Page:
Effects of Domestic Violence on Children
Cal Sate East Bay
Running Head: EFFECTS OF DOMESTIC VIOLENCE 2
Domestic violence is widespread not just throughout our country but throughout the world. After reviewing the effects it has on children it is evident that this issue demands more attention. Domestic violence has been researched for decades and the common thread found amongst studies is the harsh physical, psychological, and emotional effects it has on children whom are merely innocent bystanders in this battle field they call home. Studies also cover the developmental difficulties these children face and signs to look for when a child may be witnessing a parent being abuse or worse, being abused as well. Lastly, as the most important result of research, it is discussed ways to help these children of victimization.
Running Head: EFFECTS OF DOMESTIC VIOLENCE 3
The Effects of Domestic Violence on Children
Domestic violence has manifested its destructive cycle throughout society and who it affects and damages the most is what Joy Osofsky refers to as its “invisible victims”, the children. Violence in the family is defined by Horner (2005) by a variety of names: intimate partner abuse, family violence, wife beating, bettering, marital abuse, and partner abuse, to name a few (pg. 206). Domestic violence is not any single behavior but rather a pattern of many physical, sexual, and/or psychological behaviors perpetrated by a current or former intimate partner. Violence between adult partners occurs in all social classes, all ethnic groups and cultures, all age groups, in disabled as well as able bodied, and in both homosexual and heterosexual relationships (Hall, 1998, pg 1). Research shows us the different way children deal with the abuse or witness of abuse, by differentiating external and internal behavior problems. To describe risk factors for and outcomes of domestic violence, Berrios (1991) analyzed data from standardized interviews with 218 victims of domestic violence who sought assistance from the Emergency Department at the San Francisco General Hospital Medical Center (pg. 133). These medical records and interviews were a medium for Berrios to statistically provide numbers that showed children who had physical effects from the abuse. This included bruises, laceration, burning or scolding, and other permanent injuries. Author Gail Hornor used her source from the Boston City Hospital records and experience to describe in her research the Running Head: EFFECTS OF DOMESTIC VIOLENCE 4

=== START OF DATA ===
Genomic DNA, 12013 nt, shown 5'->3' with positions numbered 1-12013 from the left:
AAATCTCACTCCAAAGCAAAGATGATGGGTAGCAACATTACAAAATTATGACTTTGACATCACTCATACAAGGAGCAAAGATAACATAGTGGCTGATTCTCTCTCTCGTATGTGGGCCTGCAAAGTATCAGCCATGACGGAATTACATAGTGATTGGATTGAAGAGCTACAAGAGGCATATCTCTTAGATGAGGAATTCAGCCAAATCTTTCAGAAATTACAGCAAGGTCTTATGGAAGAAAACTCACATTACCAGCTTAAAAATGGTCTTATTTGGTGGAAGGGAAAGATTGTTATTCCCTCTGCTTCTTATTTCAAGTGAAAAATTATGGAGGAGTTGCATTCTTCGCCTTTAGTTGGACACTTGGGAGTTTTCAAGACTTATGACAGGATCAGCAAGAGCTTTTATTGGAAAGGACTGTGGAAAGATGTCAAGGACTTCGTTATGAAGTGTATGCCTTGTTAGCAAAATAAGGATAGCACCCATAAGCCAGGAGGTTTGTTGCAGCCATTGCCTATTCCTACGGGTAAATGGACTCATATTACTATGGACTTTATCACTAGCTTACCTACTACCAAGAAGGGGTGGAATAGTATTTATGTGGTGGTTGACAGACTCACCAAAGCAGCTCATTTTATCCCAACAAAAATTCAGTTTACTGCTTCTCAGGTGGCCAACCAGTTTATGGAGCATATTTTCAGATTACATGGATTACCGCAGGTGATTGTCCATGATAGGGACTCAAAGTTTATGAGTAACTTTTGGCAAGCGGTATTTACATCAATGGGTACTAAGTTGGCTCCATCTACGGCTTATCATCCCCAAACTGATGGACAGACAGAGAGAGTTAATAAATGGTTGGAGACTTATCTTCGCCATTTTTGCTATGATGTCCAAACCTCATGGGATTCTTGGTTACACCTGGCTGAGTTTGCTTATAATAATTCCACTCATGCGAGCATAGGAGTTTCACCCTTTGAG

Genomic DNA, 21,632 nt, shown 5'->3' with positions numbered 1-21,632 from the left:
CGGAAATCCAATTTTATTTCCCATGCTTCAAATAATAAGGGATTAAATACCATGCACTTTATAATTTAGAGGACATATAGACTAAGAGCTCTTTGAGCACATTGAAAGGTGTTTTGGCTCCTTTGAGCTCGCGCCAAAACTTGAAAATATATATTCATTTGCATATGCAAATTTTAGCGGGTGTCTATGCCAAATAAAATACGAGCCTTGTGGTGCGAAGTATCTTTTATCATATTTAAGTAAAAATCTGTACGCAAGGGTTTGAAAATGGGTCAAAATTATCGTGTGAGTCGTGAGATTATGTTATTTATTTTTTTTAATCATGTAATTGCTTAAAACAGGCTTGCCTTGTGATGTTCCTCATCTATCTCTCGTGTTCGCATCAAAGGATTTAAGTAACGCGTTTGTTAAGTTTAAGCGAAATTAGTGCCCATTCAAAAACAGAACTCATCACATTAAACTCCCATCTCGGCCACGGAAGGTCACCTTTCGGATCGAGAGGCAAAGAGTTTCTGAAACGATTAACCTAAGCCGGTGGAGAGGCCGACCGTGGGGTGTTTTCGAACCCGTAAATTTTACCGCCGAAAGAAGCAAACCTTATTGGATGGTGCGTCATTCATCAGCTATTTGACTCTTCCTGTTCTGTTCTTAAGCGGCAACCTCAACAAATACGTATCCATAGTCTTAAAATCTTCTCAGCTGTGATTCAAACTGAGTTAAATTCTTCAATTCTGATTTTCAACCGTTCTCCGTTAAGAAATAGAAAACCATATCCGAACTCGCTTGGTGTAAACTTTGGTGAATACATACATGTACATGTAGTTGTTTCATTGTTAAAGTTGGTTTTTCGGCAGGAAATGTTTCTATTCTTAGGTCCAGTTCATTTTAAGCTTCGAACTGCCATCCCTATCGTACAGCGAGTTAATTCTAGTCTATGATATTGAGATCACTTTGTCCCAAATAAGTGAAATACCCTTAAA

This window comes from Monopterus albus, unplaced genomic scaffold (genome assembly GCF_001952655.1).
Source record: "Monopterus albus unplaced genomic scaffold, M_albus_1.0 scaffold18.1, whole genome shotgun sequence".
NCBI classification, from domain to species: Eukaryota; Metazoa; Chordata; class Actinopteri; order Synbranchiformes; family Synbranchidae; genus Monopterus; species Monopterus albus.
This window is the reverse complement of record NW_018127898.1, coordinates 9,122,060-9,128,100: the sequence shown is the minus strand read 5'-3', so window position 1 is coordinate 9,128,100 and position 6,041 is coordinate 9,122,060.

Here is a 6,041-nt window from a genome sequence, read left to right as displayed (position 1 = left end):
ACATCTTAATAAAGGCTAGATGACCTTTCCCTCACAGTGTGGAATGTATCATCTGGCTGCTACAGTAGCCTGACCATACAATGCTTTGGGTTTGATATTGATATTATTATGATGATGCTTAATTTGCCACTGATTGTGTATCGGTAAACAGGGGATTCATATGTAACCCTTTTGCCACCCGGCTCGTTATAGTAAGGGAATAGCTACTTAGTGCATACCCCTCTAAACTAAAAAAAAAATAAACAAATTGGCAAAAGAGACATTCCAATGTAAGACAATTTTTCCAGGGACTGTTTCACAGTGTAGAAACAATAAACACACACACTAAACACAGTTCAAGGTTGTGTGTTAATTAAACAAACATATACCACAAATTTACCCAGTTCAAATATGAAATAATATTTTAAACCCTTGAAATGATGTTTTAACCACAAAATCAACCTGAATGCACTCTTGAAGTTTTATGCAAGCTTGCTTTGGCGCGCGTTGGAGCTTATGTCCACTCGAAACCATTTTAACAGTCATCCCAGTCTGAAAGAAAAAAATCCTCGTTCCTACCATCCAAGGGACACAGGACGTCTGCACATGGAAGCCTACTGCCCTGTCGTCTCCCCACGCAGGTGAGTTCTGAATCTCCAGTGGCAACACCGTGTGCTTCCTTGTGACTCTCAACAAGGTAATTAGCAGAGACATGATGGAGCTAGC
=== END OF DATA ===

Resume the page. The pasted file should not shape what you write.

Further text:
more emotional and psychological effects. For adolescents, particularly those who have experienced violence exposure throughout their lives, high levels of aggression and acting out are common, accompanied by anxiety, behavior problems, school problems, truancy, and revenge seeking (Honor, 2005, pg. 209). They may become deadened to feelings and pain, with resultant constrictions in emotional development (Honor, 2005, pg.209). Or they may attach themselves to peer groups and gangs as substitute family and incorporate violence as a method of dealing with disputes or frustration (Bell& Jenkins, 1991; Oarsons, 1994; Pynooa, 1993 Prothrow-Stith, 1991). A common thread between the articles is the audience intended for the research to be recognized by. Victim recognition and referral to appropriate agencies could be improved if primary care physicians were more aware of the prevalence, severity, frequency of occurrence, and typical presentation of domestic violence (Berrios, 1991, pg. 135). More so, it is noted the caution to take when a professional or organization is trying to intervene when they domestic violence evident. It is imperative that primary care providers working with children, including pediatric nurse practitioners, understand the dynamics of domestic violence, recognize domestic...